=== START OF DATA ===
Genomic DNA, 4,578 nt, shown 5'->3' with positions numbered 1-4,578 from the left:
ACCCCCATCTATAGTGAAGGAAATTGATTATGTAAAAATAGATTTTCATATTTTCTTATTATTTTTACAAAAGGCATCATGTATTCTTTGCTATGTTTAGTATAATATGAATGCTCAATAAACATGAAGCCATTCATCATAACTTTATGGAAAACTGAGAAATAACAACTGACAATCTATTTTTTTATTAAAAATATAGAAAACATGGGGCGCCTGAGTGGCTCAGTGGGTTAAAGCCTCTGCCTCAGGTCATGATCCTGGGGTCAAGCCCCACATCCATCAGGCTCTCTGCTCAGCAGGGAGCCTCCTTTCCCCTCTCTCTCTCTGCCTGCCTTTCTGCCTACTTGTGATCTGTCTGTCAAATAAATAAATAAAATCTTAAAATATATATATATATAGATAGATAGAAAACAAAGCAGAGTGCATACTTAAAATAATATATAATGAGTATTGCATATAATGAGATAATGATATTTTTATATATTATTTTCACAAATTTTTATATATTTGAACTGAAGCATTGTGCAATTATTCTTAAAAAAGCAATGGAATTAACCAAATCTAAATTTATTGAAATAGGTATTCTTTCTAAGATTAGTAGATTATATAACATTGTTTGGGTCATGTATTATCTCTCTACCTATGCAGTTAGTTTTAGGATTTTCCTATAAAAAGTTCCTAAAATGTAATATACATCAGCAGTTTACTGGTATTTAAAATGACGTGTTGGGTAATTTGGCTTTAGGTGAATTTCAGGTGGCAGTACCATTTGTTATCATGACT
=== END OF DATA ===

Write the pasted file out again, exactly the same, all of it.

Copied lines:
Genomic DNA, 4,578 nt, shown 5'->3' with positions numbered 1-4,578 from the left:
ACCCCCATCTATAGTGAAGGAAATTGATTATGTAAAAATAGATTTTCATATTTTCTTATTATTTTTACAAAAGGCATCATGTATTCTTTGCTATGTTTAGTATAATATGAATGCTCAATAAACATGAAGCCATTCATCATAACTTTATGGAAAACTGAGAAATAACAACTGACAATCTATTTTTTTATTAAAAATATAGAAAACATGGGGCGCCTGAGTGGCTCAGTGGGTTAAAGCCTCTGCCTCAGGTCATGATCCTGGGGTCAAGCCCCACATCCATCAGGCTCTCTGCTCAGCAGGGAGCCTCCTTTCCCCTCTCTCTCTCTGCCTGCCTTTCTGCCTACTTGTGATCTGTCTGTCAAATAAATAAATAAAATCTTAAAATATATATATATATAGATAGATAGAAAACAAAGCAGAGTGCATACTTAAAATAATATATAATGAGTATTGCATATAATGAGATAATGATATTTTTATATATTATTTTCACAAATTTTTATATATTTGAACTGAAGCATTGTGCAATTATTCTTAAAAAAGCAATGGAATTAACCAAATCTAAATTTATTGAAATAGGTATTCTTTCTAAGATTAGTAGATTATATAACATTGTTTGGGTCATGTATTATCTCTCTACCTATGCAGTTAGTTTTAGGATTTTCCTATAAAAAGTTCCTAAAATGTAATATACATCAGCAGTTTACTGGTATTTAAAATGACGTGTTGGGTAATTTGGCTTTAGGTGAATTTCAGGTGGCAGTACCATTTGTTATCATGACT